In the summer of 2010, the ERBapa symposium was on ERB's
Venus novels. I wrote several articles on them and they are included in
this collection. Though these articles cover many aspects of the series,
there are still many parts of Amtor that are yet unexplored territory,
waiting for ERB fans to write articles about!
~John "Bridge" Martin
Welcome to Amtor
The Venus series began with the introduction of a mystic,
who made author Edgar Rice Burroughs see things. It concluded with that
same mystic, who made self-styled wizard Morgas see things.
It began with Carson Napier making a gift to his friend,
Jimmy Welsh, of an airplane. It concluded with Carson making a gift to
his friend, Ero Shan, of an anotar -- a Venusan airplane.
The first Venus novel featured a mysterious woman in Vepaja,
who roamed in a forbidden garden. The last Venus story featured a mysterious
woman, Vanaja, who roamed in a forbidden garden.
In between are myriad adventures, wild and wonderful,
on the second planet from the sun, known to its residents as Amtor.
Edgar Rice Burroughs wrote most of the Venus series in
just over 10 years. He began writing the first novel, Pirates
of Venus, on Oct. 2, 1931, and he put the period to a last
full short story, The
Wizard of Venus, on Oct. 7, 1941.
The first four novel-length books overlapped the events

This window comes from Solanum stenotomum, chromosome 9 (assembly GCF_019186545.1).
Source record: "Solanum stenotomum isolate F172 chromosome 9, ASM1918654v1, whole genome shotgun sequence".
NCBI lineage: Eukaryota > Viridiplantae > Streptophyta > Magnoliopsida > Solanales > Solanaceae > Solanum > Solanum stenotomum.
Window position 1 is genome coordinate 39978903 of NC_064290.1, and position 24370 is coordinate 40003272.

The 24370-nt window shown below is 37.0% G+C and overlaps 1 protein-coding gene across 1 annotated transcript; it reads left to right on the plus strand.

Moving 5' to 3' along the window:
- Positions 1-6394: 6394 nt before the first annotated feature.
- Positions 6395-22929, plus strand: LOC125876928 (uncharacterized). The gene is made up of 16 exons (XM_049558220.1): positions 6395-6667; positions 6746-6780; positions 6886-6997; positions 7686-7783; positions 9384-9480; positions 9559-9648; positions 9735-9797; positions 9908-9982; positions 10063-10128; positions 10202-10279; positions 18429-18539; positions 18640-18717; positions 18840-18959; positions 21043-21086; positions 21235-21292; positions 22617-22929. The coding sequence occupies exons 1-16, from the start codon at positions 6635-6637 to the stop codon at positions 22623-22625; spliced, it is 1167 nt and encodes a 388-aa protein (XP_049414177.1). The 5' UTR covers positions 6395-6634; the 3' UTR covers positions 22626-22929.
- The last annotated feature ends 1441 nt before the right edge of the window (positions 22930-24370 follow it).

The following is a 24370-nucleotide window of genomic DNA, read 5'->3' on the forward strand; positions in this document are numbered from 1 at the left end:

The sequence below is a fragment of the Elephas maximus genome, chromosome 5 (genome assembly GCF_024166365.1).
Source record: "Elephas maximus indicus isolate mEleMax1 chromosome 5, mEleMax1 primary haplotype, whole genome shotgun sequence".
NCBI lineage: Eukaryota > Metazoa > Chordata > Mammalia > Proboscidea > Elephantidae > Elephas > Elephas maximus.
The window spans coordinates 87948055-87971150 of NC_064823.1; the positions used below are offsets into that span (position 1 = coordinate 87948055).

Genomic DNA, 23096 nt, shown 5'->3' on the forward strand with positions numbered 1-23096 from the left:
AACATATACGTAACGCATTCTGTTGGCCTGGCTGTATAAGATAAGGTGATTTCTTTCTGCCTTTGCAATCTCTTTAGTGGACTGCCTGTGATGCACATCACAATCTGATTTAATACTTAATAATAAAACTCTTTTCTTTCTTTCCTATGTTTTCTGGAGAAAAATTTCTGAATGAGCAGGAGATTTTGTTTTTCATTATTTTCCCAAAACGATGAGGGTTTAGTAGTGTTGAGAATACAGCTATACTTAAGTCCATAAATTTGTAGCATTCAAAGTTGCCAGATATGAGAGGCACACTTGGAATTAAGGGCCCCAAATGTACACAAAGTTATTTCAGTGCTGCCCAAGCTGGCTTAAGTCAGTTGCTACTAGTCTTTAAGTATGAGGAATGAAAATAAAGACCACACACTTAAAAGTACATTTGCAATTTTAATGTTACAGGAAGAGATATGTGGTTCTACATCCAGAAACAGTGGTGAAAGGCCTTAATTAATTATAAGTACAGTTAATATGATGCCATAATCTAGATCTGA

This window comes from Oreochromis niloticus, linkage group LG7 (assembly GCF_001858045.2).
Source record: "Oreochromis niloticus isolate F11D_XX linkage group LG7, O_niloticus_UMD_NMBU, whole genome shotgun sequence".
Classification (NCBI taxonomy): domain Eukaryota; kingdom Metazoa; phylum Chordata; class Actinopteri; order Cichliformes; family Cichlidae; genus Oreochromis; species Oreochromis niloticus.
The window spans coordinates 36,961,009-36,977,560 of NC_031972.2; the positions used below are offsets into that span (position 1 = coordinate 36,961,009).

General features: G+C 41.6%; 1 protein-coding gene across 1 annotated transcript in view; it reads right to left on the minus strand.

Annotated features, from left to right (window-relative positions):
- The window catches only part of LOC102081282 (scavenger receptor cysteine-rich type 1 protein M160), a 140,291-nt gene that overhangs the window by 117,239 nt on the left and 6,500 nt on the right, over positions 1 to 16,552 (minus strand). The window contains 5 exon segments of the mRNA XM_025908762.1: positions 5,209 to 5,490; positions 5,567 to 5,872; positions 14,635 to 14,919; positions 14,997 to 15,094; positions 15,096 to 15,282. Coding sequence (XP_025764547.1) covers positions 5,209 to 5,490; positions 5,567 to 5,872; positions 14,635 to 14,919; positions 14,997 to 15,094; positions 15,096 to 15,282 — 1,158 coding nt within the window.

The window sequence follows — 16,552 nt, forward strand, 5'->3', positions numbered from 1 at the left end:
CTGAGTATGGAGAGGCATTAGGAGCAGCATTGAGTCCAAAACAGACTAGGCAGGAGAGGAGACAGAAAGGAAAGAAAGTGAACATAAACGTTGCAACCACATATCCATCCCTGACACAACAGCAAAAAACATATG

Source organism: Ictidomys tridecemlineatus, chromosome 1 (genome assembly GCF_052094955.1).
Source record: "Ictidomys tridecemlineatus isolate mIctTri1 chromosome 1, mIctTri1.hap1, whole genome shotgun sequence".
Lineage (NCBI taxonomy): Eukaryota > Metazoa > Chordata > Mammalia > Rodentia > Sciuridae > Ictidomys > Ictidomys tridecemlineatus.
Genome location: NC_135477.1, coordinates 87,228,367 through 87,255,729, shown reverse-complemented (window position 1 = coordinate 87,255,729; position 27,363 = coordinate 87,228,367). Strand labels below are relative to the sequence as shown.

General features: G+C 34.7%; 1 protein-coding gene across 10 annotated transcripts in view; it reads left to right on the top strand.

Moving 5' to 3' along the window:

leading up to and following World War II, with the first installment of
Pirates appearing in Argosy Weekly on Oct. 1, 1932, and the
last book, Escape
on Venus, made up of four 1941-42 magazine novelettes, coming
out on Oct. 15, 1946.
The last story, Wizard, was apparently to
be the first novelette in a series of perhaps four which may have eventually
been combined into a fifth Venus book. (A few words of a planned, but unfinished,
sequel to Wizard do exist.)
The manuscript, which garnered a few magazine rejection
slips, languished in Burroughs's office until 1964, when Canaveral Press
published it in book form in Tales
of Three Planets, along with two other non-Venus short stories.
Wizard has some other non-Venusan literary companions, never having been
published alone. There is the first hardback Canaveral volume which also
features The Resurrection
of Jimber-Jaw, a tale of Earth, and Beyond
the Farthest Star, a story set upon distant Poloda, or one
might acquire the Ace paperback version of Wizard which is bound
with another unrelated and Earth-bound Burroughs novelette: Pirate
The first Venus story, Pirates of Venus, has connections
to more Burroughs venues than any of his other novels. The opening pages
link to the world of Tarzan, the Pellucidar series, and the Mars series,
as ERB reports having received news of the successful conclusion of Tarzan's
expedition to Pellucidar (the inner world series) and tells of the safe
return of Jason Gridley (connected to the Mars series) from the inner world.
One might say that Pirates is connected to the Mars series in another
way, since Mars was Carson Napier's original destination, which did not
happen as he failed to take into consideration the gravitational influence
of the moon. That mistake sent his ship off course and steered it toward
While it would be a stretch to say that the series is
connected to ERB's
Maid trilogy, because of the influence of the lunar orb in
this novel, it is worth mentioning that at least Earth's single satellite
plays a role.
Pirates of Venus is linked to at least one other
ERB world: The real-life environs of the office of Edgar Rice Burroughs,
Inc. ERB not only makes himself an important character in the story by
receiving Carson as a guest in his office, but also includes an appearance
by his real-life secretary, Ralph Rothmund.
Ralph Rothmund and Edgar Rice Burroughs